July 16, 2013
On my walk from Genehouse yesterday at 9:30 morning in the morning, 92 degrees and 95% humidity, I saw the usual snowy and great egrets lined up along Scotch Jimmy Island’s northern shore in the river. And I saw a smaller, same-shape, dirty looking, grey-white bird on the shore behind one of the great egrets. I stopped and watched the show.
The smaller bird mimicked the movements of the great egret in front of it–left, right, forward, backward. It was still and patient. Then the mother egret speared a silverfish, about twice the size of a minnow. It turned 180 degrees and faced the child, which stepped three steps forward, raised its head and opened its beak, and Mom stuffed the silverfish down the infant. The child turned and stepped gingerly out of the water and resumed its pose. None of that feeding frenzy, like baby robins competing for the worm. It had its mother and it knew its food was coming. It was a ritual and a rite of passage.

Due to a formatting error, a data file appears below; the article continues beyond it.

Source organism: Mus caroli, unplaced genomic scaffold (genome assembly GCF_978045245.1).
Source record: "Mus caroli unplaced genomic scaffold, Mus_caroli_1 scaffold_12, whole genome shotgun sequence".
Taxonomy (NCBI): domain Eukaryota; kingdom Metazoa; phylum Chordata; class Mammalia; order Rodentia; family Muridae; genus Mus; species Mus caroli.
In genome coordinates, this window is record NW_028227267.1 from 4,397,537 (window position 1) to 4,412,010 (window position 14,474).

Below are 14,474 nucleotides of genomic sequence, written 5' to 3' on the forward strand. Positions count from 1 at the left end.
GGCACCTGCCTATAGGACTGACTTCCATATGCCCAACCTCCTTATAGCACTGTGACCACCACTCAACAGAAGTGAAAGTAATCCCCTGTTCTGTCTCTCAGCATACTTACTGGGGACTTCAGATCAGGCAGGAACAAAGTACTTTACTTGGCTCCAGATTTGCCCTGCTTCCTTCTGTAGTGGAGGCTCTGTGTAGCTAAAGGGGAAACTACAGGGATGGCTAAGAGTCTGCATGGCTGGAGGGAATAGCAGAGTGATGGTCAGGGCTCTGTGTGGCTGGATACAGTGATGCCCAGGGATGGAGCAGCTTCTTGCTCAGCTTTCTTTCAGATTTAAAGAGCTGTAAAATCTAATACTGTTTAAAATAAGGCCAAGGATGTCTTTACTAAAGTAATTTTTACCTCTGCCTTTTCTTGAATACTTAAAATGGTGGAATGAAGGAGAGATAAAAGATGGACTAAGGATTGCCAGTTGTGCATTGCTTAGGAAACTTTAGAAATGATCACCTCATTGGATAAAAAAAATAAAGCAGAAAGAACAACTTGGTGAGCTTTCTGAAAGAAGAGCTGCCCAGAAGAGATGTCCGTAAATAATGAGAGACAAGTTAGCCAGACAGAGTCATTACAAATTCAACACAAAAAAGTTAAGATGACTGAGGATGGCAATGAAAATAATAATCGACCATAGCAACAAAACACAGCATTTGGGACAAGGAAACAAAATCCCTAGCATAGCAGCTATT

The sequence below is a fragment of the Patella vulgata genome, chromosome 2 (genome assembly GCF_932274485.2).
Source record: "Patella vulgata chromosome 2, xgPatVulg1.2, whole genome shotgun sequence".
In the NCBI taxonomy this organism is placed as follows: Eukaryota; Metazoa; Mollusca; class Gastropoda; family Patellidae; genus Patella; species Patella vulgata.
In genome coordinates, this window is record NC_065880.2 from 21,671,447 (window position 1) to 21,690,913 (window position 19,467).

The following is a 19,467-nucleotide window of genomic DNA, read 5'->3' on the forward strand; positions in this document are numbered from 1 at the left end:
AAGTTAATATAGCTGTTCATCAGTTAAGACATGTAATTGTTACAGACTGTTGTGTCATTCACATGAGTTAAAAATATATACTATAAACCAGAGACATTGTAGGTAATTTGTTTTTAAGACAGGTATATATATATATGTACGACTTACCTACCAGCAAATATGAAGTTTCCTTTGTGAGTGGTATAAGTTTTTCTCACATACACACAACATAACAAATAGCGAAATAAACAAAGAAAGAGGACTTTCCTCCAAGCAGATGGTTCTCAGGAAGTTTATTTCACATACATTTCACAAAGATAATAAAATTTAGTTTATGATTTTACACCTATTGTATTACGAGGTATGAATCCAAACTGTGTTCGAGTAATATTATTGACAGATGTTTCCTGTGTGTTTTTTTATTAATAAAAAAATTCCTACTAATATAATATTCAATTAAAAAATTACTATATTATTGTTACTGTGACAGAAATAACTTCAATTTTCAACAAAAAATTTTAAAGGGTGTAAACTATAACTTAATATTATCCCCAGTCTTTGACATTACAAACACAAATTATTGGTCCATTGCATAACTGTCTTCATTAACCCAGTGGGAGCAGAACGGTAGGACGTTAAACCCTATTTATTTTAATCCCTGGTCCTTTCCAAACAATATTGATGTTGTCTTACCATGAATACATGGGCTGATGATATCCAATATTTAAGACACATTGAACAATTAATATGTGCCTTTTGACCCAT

Oh yes, a Norwegian rat (one of the oldest mammals along with chipmunks), its fur thick and lustrous, ran from the grass cover along the highway, right over the top of my orange running shoes, and disappeared into the steamy, Soybeanian jungle. Had I a child with me, I might have fed it the rat.